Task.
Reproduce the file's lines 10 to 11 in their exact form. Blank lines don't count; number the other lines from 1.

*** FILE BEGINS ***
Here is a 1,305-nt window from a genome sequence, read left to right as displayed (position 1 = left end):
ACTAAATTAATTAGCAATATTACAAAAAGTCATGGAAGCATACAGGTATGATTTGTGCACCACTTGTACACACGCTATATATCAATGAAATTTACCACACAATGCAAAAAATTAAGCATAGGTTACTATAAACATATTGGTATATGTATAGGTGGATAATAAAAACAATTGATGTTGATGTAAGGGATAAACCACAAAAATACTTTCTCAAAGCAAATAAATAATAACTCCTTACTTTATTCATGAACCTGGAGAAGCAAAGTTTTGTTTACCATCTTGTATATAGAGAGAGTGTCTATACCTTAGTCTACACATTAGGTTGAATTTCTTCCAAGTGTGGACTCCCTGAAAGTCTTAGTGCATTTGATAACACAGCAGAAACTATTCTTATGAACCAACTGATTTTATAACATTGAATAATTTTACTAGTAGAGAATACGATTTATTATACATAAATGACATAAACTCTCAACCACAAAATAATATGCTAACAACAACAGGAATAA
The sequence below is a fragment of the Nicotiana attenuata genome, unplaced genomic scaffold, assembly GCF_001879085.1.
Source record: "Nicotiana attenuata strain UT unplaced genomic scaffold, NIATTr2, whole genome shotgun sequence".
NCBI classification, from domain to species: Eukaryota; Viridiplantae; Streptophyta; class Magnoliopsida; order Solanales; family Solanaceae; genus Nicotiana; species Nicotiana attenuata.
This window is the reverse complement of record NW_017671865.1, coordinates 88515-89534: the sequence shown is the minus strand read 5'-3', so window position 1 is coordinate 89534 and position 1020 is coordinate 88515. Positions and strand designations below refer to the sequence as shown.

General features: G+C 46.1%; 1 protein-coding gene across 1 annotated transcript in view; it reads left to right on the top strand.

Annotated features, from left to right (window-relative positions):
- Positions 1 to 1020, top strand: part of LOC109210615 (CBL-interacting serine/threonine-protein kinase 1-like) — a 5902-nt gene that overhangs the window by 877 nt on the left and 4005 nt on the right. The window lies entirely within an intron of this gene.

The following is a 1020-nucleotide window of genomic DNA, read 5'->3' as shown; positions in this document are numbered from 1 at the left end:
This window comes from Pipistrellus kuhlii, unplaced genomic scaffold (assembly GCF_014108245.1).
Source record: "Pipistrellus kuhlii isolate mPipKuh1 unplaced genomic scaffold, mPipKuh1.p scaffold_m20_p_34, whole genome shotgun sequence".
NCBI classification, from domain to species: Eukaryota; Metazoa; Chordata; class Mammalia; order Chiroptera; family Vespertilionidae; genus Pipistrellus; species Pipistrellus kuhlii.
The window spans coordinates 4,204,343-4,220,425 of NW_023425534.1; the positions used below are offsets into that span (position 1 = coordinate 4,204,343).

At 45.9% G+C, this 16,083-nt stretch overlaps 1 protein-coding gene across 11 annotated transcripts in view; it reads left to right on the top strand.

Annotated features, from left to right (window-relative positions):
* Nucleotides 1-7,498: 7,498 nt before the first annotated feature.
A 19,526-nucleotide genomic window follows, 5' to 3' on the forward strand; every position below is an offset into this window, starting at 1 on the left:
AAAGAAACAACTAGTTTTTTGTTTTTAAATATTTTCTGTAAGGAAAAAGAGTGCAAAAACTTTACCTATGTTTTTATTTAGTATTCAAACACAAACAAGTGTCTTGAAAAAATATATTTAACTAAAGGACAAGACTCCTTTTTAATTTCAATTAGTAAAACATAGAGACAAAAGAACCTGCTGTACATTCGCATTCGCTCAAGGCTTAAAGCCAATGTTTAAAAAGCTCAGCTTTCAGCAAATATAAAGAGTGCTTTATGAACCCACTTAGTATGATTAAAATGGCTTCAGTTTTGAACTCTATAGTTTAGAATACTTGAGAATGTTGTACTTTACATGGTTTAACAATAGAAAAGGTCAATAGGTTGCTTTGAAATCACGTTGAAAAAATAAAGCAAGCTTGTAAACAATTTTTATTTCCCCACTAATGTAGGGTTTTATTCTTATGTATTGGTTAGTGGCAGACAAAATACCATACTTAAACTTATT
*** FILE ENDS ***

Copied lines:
The following is a 1020-nucleotide window of genomic DNA, read 5'->3' as shown; positions in this document are numbered from 1 at the left end:
This window comes from Pipistrellus kuhlii, unplaced genomic scaffold (assembly GCF_014108245.1).